During my first month of college, I was reminded that I needed money. I was so occupied with freedom I neglected to realize the need for an occupation.
Learning the difference between freedom and independence was as important a lesson as it was frustrating.
Honestly, a part of me did not want the commitment that a part-time job would require. I remained mesmerized by the late night adventures of anything prohibiting academic productivity.
My delusion eventually ended when my mother explained that money is not a commodity when it comes to random requests. Applications and interviews ruled my thoughts as my refund check slowly diminished, stress replaced my dorm room comfort.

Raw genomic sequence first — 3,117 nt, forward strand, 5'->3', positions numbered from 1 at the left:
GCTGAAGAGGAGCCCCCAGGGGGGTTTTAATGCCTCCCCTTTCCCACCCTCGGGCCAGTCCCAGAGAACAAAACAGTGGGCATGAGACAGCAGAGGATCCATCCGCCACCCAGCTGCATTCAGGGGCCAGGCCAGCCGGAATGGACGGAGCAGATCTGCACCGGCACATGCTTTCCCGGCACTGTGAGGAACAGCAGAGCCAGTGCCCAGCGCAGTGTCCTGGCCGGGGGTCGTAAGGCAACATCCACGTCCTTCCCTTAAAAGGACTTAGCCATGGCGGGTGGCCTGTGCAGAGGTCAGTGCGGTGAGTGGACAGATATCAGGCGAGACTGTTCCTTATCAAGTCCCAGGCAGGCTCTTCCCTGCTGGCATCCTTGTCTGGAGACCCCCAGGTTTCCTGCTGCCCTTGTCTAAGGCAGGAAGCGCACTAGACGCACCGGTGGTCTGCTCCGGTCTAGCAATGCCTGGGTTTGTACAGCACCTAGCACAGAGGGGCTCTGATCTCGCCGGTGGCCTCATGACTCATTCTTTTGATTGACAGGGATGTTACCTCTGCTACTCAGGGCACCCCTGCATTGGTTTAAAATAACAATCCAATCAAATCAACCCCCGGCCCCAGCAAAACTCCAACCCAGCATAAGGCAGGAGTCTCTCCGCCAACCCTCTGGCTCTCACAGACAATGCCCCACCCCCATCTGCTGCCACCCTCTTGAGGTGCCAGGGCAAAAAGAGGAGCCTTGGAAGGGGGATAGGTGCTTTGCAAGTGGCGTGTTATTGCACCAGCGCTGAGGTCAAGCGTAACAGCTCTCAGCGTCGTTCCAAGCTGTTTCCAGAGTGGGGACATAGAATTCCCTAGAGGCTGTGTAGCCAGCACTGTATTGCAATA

I started to question whether I was prepared to juggle school and what I considered to be a social life with a part-time job.
The majority of my friends felt having a job and a full schedule of classes at such an early point in my college career was hazardous. I thought either I would eventually settle into a reasonable work schedule that didn’t interfere academically, or I would crash and burn in a fire of ineptitude and poverty.
The latter scared me enough to fumble over my words when I accepted my first interview offer independently.
I consider this one of my first acts of true initiative; an everyday occurrence but it always stands out in my mind because it reflected personal growth.
I gradually found a flexible medium that allowed school and studies to co-exist with enough time for ample rest or spending time with friends.
This may be a story given in hindsight but as a senior picking the last hours off my degree plan, I may experience the same uncertainty this winter as a college graduate.
The idea of acting upon my desires will keep me as warm as the jacket I grab on the way to a greater quality of life.